I must give credit to my mom, Betty Lou, for the germ of an idea that would become a novel. She was of a literary turn of mind, and, even though she didn’t have the opportunity to go to college, she loved to read. She was also a whiz at crossword puzzles, skilled enough to complete the huge ones that were featured in the combined Sunday editions of The Atlanta Journal and Constitution.
I remember a thick novel by Taylor Caldwell, Dear and Glorious Physician, that she plowed through in a couple of days. I’d begun college by this time and, being slightly overwhelmed with my reading requirements, had already fallen into the despicable habit of relying on Cliff’s Notes. I was amazed at Mom’s ability to focus. She recommended Caldwell’s lengthy book, a fictional account of Luke, the author of the third Gospel. I tried but couldn’t get into the copious layering of details about ancient life. The religious subject matter was also a turn-off. In those days I was happily avoiding Christianity, but that’s another story.
Enjoying solid ground after struggling through my difficult teenage years, Mom and I continued to recommend books to each other. I’d fallen in love with the delicious irony of Ethan Frome by Edith Wharton. Mom read it in an afternoon and loved it too. We talked about that novel and a couple by Erskine Caldwell, no relation to Taylor. We were both mildly offended by God’s Little Acre and Tobacco Road, agreeing that the sensationalized content did not accurately represent the rural poor folk of Georgia. Mom had grown up during the depression and had witnessed and suffered poverty first hand. She’d had a rough time before she met Roscoe, my dad, and not altogether smooth sailing afterwards, but that’s another story.
Six or seven years earlier Mom, Dad, and I moved from Atlanta to the Hickory Level community of Carroll County, Georgia, a few miles from Villa Rica. I was thirteen and behaving poorly. Dad wanted to get me away from the evil influences of the city, so he found this rural, out-of-the-way place. We experienced culture shock and laughed at some of our neighbors who we thought were “backwards,” taking special delight in their country expressions and pronunciations, even though we were far from refinement ourselves.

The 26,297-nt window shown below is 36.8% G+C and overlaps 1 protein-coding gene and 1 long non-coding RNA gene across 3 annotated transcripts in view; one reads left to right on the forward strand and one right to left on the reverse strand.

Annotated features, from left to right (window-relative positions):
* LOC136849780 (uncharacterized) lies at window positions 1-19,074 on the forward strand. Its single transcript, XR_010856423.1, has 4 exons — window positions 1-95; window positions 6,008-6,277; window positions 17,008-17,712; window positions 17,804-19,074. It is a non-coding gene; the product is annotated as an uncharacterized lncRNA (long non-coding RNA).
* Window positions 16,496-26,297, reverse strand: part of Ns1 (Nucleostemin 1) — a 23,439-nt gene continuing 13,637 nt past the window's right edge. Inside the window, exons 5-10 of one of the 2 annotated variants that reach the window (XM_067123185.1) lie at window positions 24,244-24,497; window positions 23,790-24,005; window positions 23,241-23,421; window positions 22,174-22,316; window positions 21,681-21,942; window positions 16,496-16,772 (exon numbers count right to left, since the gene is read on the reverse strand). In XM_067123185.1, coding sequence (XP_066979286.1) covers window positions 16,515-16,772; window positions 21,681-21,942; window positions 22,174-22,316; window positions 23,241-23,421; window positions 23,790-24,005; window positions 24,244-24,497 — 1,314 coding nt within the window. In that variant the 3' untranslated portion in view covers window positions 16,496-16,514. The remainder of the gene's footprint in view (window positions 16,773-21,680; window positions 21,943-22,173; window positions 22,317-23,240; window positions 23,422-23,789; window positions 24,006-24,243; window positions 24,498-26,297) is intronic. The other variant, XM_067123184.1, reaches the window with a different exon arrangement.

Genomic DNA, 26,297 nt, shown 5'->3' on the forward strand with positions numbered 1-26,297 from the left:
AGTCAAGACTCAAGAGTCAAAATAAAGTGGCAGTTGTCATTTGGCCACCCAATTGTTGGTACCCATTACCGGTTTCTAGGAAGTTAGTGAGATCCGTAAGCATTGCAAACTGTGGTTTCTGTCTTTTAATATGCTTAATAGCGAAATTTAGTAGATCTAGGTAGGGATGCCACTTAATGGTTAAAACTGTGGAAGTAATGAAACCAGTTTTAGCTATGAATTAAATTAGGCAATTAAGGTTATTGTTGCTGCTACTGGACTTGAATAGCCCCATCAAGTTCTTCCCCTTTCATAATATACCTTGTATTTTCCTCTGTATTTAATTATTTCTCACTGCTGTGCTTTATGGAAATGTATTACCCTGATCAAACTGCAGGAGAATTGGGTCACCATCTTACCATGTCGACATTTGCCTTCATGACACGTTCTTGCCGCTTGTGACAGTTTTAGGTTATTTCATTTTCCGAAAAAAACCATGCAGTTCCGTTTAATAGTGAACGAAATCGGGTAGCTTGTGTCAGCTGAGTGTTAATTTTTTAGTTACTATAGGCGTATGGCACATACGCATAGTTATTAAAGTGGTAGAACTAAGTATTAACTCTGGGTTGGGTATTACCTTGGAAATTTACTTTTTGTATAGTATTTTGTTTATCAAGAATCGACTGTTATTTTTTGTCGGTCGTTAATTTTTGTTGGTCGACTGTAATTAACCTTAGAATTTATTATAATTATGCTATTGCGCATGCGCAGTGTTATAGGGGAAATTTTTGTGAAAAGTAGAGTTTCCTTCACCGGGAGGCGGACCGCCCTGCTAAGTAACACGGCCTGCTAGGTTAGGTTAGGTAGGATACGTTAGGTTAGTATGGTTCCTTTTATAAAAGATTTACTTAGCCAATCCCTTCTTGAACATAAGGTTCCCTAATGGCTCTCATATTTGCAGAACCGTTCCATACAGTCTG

This was 1966, and some vestiges of the old sharecropper system were still evident in this area: shacks and lopsided old barns; poor black folks living in despicable conditions; dirt roads; chickens, hound dogs, and bare-foot kids resting and playing on hard-packed clay yards; pot-bellied stoves; and battered old trucks. Most of these scenes and relics have since been replaced with subdivisions, McMansions, and convenience stores, but they were common if not prevalent then. The trappings of rural poverty were engrained in our minds by the time Mom and I began discussing literature.
I’d already encountered Flannery O’Conner, probably at the hands of Ron Walton, my high school English teacher. I rediscovered her after the Caldwell books. Her renderings of poor Southern characters, while equally grotesque, resonated more deeply with both Mom and me than did Caldwell’s depictions. We read the wonderfully twisted Wise Blood and discussed it at length. We laughed and were engrossed in a Southern Gothic trip for a while. At some point during this ongoing dialogue I mentioned to Mom an idea I had for a story. Really, I only had a scene in mind.
The picture I was trying to convey involved an old shack with a warped porch and oak trees in front. Mom liked the idea of the oak trees but felt more details were needed. She gazed out the picture window and exhaled smoke from her Kent cigarette. Brain spinning, she provided this line: “In their shade a handful of chickens gossiped among pebbles, but they scattered, cackling and running in circles, as the truck approached.” That image became integral to the short story I later developed about a grizzled old pulp-wooder and a hitchhiking orphan from Pittsburgh.
But the story never quite worked. It ended with the death and burial of the old man, leaving too many loose ends. It finally dawned on me that these unconnected threads held abundant dramatic potential, so I let the threads unspool. Many years later, with Betty Lou’s line still intact, I had in hand a much bigger tangled ball—a chunk of overwritten manuscript that would become the novel Ben Stempton’s Boy.
This incomplete, mess of a tale was with me when I entered the Queens University of Charlotte MFA program. I workshopped parts of it during my studies there and managed to finish a draft that served as my thesis. It still needed much work, but that’s another story.
Now, as I flip through the final galley proofs of Ben Stempton’s Boy, scheduled for release through Unsolicited Press in October, I smile when I read Mom’s sentence about gossiping chickens. I hope she, from her vantage point in heaven, is smiling too. We both know the book wouldn’t be the same without that lovely image. Thanks, Mom!